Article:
“And there are other areas like water, agriculture, energy, health, transportsation. There is a whole world that is erupting, exploding. Future belongs to those who innovate… Israel is an innovation nation. India has innovations. In Silicon Valley there are two dialects you hear — Hindi and Hebrew and only a little English.”

He said that when he visited the iconic Teen Murti war memorial at Haifa circle, he felt “an expression of gratitude” because it was Indian soldiers who fell down while defending the city of Haifa (now in Israel) during WW-I.

“It’s closing of a circle 100 years later,” he said.

In a sign of growing importance to the ties with Israel, the government on Sunday renamed Delhi’s Teen Murti Chowk as Teen Murti-Haifa Chowk after the Israeli city.

Netanyahu is on a six-day visit to India, the first Israeli Premier to visit India after 2003 when Ariel Sharon came. Setting aside protocol, Modi went to personally receive Netanyahu.

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Full Court expected to resolve Supreme Court crisis

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All 25 Supreme Court judges are expected to meet soon to resolve the crisis in the country’s apex court after four senior-most judges complained against Chief Justice Dipak Misra over allocation of cases.

Informed sources told IANS that a Full Court meeting of the Supreme Court judges will take place at the earliest to take a call on the issue and deliberate over the complaints highlighted in public by the four judges — Justices J. Chelameswar, Ranjan Gogoi, Madan B. Lokur and Kurian Joseph — who are the senior-most after Justice Misra in that order.

The rebel judges criticised the Chief Justice over allocation of cases, saying the administration of the top court was “not in order”.

As there was no solution in sight, Supreme Court Bar Association President Vikas Singh met Justice Misra and gave him a copy of the resolution the Bar passed on Saturday. The resolution also suggested a Full Court meeting to resolve the matter.

Two days after the crisis began, a seven-member delegation of the Bar Council of India (BCI) on Sunday also met the Chief Justice to convey its concern over the issue. The BCI also met three of the four rebel judges.

“We hope that the issue will be sorted out amicably and no one from outside should interfere,” BCI President Manan Kumar Mishra told reporters.

“During the meetings with Justice Misra, Justice Chelameswar, Justice Lokur, Justice Joseph and other judges, each one of them assured us that the issues will be resolved. The meetings with the judges took place in a very cordial atmosphere.”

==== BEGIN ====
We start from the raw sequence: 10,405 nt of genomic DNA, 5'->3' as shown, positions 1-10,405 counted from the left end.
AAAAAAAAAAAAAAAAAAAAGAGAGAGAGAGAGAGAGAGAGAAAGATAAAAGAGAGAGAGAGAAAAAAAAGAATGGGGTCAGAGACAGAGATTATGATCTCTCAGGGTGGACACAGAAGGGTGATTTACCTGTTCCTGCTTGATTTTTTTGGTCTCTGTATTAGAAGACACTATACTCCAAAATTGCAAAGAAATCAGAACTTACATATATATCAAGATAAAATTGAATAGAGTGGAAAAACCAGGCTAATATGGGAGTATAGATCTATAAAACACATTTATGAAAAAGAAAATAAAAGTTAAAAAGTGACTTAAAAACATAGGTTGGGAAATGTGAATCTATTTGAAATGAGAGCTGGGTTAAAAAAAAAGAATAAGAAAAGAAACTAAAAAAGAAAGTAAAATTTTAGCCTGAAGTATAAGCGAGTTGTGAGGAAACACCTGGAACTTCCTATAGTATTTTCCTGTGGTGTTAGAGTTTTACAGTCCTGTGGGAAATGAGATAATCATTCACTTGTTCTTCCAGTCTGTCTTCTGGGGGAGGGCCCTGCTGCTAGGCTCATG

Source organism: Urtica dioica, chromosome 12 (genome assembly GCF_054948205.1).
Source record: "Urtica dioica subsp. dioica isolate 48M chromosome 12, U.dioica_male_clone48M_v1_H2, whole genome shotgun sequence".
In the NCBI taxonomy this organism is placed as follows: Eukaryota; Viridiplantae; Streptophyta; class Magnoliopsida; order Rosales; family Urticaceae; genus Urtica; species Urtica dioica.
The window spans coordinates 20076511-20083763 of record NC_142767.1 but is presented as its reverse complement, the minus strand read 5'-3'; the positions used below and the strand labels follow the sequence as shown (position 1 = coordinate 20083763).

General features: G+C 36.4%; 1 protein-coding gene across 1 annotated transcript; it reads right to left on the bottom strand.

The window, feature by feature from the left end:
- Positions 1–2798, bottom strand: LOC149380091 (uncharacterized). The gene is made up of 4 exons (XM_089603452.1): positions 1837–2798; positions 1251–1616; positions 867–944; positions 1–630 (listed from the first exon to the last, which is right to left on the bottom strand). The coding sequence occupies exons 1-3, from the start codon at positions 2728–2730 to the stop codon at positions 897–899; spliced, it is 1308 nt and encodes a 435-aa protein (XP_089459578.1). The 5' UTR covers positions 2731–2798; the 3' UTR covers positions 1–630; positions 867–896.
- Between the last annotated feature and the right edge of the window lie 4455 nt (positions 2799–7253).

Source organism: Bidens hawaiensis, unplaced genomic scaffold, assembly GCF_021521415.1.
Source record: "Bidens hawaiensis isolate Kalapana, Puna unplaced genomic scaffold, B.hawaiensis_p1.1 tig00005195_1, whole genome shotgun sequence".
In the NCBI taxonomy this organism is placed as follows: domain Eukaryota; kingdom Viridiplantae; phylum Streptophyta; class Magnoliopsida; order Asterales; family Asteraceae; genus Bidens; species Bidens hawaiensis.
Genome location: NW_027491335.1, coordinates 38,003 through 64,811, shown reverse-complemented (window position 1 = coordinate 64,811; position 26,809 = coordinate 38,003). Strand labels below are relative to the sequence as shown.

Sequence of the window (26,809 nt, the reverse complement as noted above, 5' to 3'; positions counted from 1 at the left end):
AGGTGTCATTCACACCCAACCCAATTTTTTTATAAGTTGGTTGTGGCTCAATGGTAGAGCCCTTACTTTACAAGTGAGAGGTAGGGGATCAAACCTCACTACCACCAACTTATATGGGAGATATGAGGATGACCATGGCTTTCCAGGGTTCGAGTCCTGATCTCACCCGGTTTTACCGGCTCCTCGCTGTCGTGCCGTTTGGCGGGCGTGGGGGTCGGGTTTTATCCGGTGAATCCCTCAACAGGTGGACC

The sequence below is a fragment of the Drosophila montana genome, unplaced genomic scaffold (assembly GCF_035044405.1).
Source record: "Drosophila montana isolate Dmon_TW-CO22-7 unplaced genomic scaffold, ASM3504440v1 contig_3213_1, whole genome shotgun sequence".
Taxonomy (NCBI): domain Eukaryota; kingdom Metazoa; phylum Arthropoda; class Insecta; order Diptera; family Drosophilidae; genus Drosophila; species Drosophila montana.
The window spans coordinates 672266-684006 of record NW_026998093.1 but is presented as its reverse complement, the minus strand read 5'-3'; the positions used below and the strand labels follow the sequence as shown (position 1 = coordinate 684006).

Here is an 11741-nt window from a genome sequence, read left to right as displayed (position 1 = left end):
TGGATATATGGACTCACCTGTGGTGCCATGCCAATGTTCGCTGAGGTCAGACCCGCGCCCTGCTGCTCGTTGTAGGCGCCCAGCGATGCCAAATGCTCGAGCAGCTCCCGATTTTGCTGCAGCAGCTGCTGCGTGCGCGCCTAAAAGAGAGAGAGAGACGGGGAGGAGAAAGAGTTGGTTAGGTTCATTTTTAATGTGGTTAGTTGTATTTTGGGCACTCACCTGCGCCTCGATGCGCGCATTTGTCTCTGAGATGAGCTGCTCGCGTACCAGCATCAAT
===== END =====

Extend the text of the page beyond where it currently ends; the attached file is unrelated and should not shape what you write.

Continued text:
Justices Sharad Arvind Bobde and L. Nageswara Rao also met Justice Chelameswar at his residence.

As the crisis lingered, four retired judges wrote to Justice Misra on Sunday, throwing their weight behind the four rebel judges who “have brought to light a serious issue regarding the manner of allocation of cases, particularly sensitive cases, to various benches of the Supreme Court”.

The retired judges are Justice P.B. Sawant, a former Supreme Court judge, Justice A.P. Shah, former Chief Justice of the Delhi High Court, Justice K. Chandru, a former judge of the Madras High Court, and Justice H. Suresh, a former judge of the Bombay High Court.

They appreciated the “grave concern” raised by the four Supreme Court judges that cases were not being allocated in a proper manner and “arbitrarily” allocated to “particular designated benches, often headed by junior judges”.

“This is having a very deleterious effect on the administration of justice and the rule of law,” read the letter by the four former judges.

They said they agreed with the view of the rebel judges that the Chief Justice despite being the master of roster cannot assign cases “in an arbitrary manner such that, sensitive and important cases are sent to hand-picked benches of junior judges by the Chief Justice”.

“This issue needs to be resolved… for allocation of benches and distribution of cases, which are rational, fair and transparent. Only such measures would assure the people that the Supreme Court is functioning in a fair and transparent manner and that the power of the Chief Justice as master of roster is not being misused to achieve a particular result in important and sensitive cases. We, therefore, urge you to take immediate steps in this regard.”

Meanwhile, the Co-ordination Committee of All District Bar Associations of Delhi on Sunday condemned the four senior Supreme Court judges for going public over their differences with Justice Misra.